‘‘He wanted to go to the toi­let at McDon­ald’s, came out wasted, wanted to go to the toi­let at the air­port, came out more wasted.

‘‘He left his pass­port at home so we came back [home] to pick his pass­port up. By the time of the sec­ond trip he was so wasted I’m sur­prised they let him on the plane.’’

Sib­bald says they con­sid­ered not al­low­ing him to leave, but be­lieved that if he stayed in New Zealand he would die.

Soon af­ter land­ing at Guangzhou Baiyun In­ter­na­tional Air­port the next day, Lu is be­lieved to have smoked syn­thetic drugs again.

He missed his con­nect­ing flight to Ji­nan, the cap­i­tal of China’s Shan­dong prov­ince. He called Zhou from the air­port, but he was not mak­ing sense.

His fa­ther bought him a sec­ond plane ticket, but when it came to Lu board­ing, po­lice were called be­cause of his er­ratic be­hav­iour. He was taken to a po­lice sta­tion be­fore be­ing ad­mit­ted to hos­pi­tal.

By the time Lu’s fa­ther ar­rived at the hos­pi­tal, he was suf­fer­ing hal­lu­ci­na­tions, say­ing he could see demons. Then came the scream­ing and ag­i­ta­tion.

About 48 hours later, the blood ves­sels in his eyes burst.

Sib­bald says Lu’s fa­ther re­ported that his whole face changed. ‘‘Roger was no longer even hu­man, but rather con­torted like that of an an­i­mal. He was con­stantly scream­ing and no longer could see or recog­nise any­one. He felt like his head would ex­plode.’’

Lu died about 48 hours af­ter be­ing ad­mit­ted to hos­pi­tal. His heart failed from a drug over­dose.

Sev­eral days later Zhou went to see Lu’s friends. She told them to learn from her son’s death – to stop tak­ing syn­thetic drugs.

New sub­stance, or bad batch?

Syn­thetic drugs are thought to have con­trib­uted to the deaths of 40 to 45 peo­ple since June last year. Be­cause Lu died in China, he is not counted among them.

Most peo­ple us­ing syn­thetic drugs have no idea what they are us­ing. Of­ten called syn­thetic cannabis, the sub­stances typ­i­cally con­sist of a smok­able plant ma­te­rial with a syn­thetic cannabi­noid ap­plied to it. The liq­uid form can be used in a va­por­iser.

The drugs, then called ‘‘le­gal highs’’, were banned with the in­tro­duc­tion of the Psy­choac­tive

Sub­stances Act in 2014 amid con­cerns they were highly ad­dic­tive and po­ten­tially de­struc­tive to health and men­tal well­be­ing.

Ac­cord­ing to the New Zealand Drug Foun­da­tion, there are hun­dreds of syn­thetic cannabi­noids, all in­vented in the past 20 years. Like cannabis, they tar­get the cannabi­noid re­cep­tors in the brain. Those com­monly used in New Zealand in­clude 5F-ADB, ABFUBINACA, AMB-FUBINACA and JWH-122.

Sergeant Chris Barker, of Can­ter­bury’s of­fender pre­ven­tion team, has a sim­pler ver­sion: ‘‘They just throw a whole lot of chem­i­cals into a plant ma­te­rial and then deal it.’’

In Christchurch, two deaths and the ad­mit­tance of 31 peo­ple to hos­pi­tal – at least six of whom re­quired in­ten­sive care – linked to syn­thetic drugs since Septem­ber 20, prompted po­lice to raid six prop­er­ties and charge five peo­ple with sup­ply­ing psy­choac­tive sub­stances.

On their way to one, of­fi­cers found five peo­ple un­con­scious, or near to it, on the side of the road – one with an empty syn­thet­ics bag in his back­pack.

They found yet an­other man un­con­scious at the nearby deal house, which was set up like a shop, with pre-pack­aged syn­thet­ics for sale, cash, scales and mul­ti­ple cell­phones.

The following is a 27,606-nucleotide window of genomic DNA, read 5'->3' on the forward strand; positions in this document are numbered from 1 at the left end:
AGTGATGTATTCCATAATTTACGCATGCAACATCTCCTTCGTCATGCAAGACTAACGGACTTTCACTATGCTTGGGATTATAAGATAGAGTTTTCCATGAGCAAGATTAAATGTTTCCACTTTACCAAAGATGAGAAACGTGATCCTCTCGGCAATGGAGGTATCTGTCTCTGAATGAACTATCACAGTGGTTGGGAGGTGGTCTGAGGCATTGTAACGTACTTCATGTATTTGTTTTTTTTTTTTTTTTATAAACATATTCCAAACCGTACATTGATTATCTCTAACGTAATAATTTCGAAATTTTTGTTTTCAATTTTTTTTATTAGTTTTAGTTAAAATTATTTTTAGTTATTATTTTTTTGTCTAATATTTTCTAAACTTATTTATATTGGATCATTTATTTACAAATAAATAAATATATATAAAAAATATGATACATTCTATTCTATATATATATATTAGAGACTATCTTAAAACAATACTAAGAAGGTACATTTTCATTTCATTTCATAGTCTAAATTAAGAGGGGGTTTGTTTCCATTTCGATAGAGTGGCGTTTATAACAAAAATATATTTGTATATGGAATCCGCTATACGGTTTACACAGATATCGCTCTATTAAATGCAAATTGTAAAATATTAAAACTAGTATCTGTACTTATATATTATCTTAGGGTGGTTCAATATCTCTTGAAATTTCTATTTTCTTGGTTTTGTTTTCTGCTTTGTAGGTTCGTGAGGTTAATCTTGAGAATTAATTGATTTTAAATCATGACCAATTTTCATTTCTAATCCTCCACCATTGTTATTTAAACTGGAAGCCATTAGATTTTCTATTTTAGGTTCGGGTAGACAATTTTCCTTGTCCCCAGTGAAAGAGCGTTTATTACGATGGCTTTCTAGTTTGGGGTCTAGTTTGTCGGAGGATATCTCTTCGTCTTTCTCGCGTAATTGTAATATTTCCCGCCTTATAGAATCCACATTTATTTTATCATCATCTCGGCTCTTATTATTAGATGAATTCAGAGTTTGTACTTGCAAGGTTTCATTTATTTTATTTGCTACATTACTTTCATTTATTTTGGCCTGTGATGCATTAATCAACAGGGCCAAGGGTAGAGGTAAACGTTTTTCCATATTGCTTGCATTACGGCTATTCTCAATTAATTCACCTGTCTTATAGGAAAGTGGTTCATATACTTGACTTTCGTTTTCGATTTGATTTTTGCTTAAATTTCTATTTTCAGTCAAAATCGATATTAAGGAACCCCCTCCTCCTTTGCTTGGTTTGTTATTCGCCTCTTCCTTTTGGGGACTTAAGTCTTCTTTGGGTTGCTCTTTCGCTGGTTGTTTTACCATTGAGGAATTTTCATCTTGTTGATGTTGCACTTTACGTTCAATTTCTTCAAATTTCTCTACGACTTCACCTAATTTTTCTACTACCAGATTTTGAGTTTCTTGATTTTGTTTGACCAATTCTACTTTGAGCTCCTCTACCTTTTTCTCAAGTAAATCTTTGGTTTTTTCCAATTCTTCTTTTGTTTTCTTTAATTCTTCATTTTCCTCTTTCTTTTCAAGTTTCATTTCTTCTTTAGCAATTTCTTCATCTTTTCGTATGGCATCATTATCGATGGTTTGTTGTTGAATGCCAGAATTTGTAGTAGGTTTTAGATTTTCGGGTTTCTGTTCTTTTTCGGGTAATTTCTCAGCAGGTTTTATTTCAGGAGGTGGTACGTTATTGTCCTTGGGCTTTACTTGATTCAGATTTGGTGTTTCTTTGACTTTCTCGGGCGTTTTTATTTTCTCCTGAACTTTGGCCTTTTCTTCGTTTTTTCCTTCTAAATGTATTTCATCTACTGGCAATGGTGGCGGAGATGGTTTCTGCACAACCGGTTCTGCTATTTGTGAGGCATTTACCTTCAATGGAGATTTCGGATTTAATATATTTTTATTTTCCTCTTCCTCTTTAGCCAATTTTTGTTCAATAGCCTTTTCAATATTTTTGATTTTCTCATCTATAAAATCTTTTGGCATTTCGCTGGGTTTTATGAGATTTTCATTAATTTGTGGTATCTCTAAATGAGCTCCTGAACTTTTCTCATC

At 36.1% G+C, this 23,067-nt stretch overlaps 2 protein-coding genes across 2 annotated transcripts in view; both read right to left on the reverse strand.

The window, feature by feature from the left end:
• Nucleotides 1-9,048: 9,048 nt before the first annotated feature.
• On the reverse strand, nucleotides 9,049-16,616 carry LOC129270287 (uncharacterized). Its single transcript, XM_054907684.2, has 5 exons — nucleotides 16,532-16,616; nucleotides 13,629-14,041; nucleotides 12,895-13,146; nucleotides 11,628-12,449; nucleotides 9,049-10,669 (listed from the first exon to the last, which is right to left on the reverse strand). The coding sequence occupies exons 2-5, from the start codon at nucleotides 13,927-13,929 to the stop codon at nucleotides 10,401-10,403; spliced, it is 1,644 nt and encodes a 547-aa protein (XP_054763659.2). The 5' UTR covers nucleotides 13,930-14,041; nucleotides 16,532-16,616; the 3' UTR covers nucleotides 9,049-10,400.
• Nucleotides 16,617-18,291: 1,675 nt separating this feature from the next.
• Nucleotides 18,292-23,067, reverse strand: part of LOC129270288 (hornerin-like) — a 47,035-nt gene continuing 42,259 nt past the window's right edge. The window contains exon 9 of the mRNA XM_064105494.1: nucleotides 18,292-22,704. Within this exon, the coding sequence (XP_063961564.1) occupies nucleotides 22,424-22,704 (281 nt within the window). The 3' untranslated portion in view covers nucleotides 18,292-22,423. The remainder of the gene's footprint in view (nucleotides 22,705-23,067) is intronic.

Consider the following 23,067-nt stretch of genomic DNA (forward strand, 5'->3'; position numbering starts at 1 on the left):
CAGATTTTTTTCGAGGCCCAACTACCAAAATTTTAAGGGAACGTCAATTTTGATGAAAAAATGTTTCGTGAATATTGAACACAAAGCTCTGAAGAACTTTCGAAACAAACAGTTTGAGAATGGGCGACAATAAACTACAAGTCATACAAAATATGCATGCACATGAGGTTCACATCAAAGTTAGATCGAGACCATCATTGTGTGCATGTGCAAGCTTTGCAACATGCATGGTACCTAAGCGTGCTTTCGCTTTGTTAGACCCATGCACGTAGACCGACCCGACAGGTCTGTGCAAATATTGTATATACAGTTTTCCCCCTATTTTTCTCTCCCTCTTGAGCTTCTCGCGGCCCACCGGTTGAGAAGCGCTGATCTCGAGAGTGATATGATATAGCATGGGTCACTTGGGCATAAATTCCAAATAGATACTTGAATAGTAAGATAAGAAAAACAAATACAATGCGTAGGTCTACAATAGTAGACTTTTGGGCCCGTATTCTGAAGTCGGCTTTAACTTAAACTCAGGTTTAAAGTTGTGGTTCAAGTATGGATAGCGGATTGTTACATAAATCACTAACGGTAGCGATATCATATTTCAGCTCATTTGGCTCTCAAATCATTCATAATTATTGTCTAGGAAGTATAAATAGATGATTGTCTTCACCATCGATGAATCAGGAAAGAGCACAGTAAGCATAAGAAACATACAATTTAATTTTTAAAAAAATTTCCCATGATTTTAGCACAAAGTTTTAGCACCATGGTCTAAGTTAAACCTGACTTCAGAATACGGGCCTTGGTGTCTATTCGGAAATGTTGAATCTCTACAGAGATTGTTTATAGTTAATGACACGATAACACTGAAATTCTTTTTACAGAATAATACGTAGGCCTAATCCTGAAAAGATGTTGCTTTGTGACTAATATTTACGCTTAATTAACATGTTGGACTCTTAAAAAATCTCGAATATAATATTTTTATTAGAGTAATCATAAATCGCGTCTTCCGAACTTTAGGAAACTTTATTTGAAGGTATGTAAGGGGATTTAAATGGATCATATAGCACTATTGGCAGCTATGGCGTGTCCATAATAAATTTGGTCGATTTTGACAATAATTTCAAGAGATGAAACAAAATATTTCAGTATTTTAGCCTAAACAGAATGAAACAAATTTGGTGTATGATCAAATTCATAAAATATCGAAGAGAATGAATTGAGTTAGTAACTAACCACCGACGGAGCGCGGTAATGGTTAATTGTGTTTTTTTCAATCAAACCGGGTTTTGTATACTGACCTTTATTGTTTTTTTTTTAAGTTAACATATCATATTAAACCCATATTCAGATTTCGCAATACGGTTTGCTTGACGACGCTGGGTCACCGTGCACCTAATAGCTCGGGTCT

Barker says po­lice are see­ing a ‘‘con­cern­ing trend’’ of peo­ple pass­ing out af­ter tak­ing the drugs.

‘‘We don’t know what we can put that down to yet, we’re still wait­ing for re­sults to come back, but it would be fair to say there’s ei­ther a new sub­stance or a bad batch or some sort of

mix­ing go­ing on.

‘‘They’re not sci­en­tists, they’re drug deal­ers, so you re­ally are gam­bling with your life when you start buy­ing stuff from peo­ple who have re­ally no knowl­edge what they’re do­ing.’’

Barker says many users want to get off the drugs and know the dan­gers, but are ad­dicted.

NZ needs to pre­pare

Health Min­is­ter Dr David Clark wants syn­thetic drugs re­clas­si­fied to a Class A drug, along­side heroin and co­caine, so po­lice can ‘‘go af­ter the ped­dlers [and] in­ter­rupt the sup­ply of them into the com­mu­nity’’. That de­ci­sion is weeks away. Drug Foun­da­tion drug de­mand re­duc­tion pro­grammes man­ager Nathan Brown says syn­thetic drugs have caused a ‘‘pub­lic health emer­gency’’.

Since the Psy­choac­tive Sub­stances Act was in­tro­duced, more dan­ger­ous sub­stances with stronger ef­fects have been sold on the black mar­ket, he says.

‘‘Drugs like this will keep com­ing, so New Zealand has to get pre­pared. We can’t turn back the clock or wish these prob­lems away.

‘‘An ur­gent, com­pre­hen­sive re­sponse is needed, with po­lice, hos­pi­tals, St John and so­cial ser­vices work­ing to­gether.’’

The foun­da­tion was work­ing closely with more than a dozen or­gan­i­sa­tions and Gov­ern­ment agen­cies to get more in­for­ma­tion about the sub­stances, in­clud­ing a drug check­ing ser­vice.

‘‘The most vul­ner­a­ble need a lot of sup­port, like one-to-one as­sis­tance to get peo­ple’s life on track, ac­cess to treat­ment.

‘‘We also need to get ac­cu­rate in­for­ma­tion out there so peo­ple can make in­formed choices.’’

Roger Lu, 24, died in July af­ter over­dos­ing on syn­thetic cannabis.

GE­ORGE HEARD/ STUFF

Amy Zhou says her son went from be­ing an in­tel­li­gent, ac­tive young man to ‘‘lazy’’ and un­in­ter­ested in any­thing but tak­ing syn­thetic drugs.

Syn­thetic cannabis found dur­ing a re­cent search of prop­er­ties in Christchurch.

Newspapers in English

Newspapers from New Zealand

© PressReader. All rights reserved.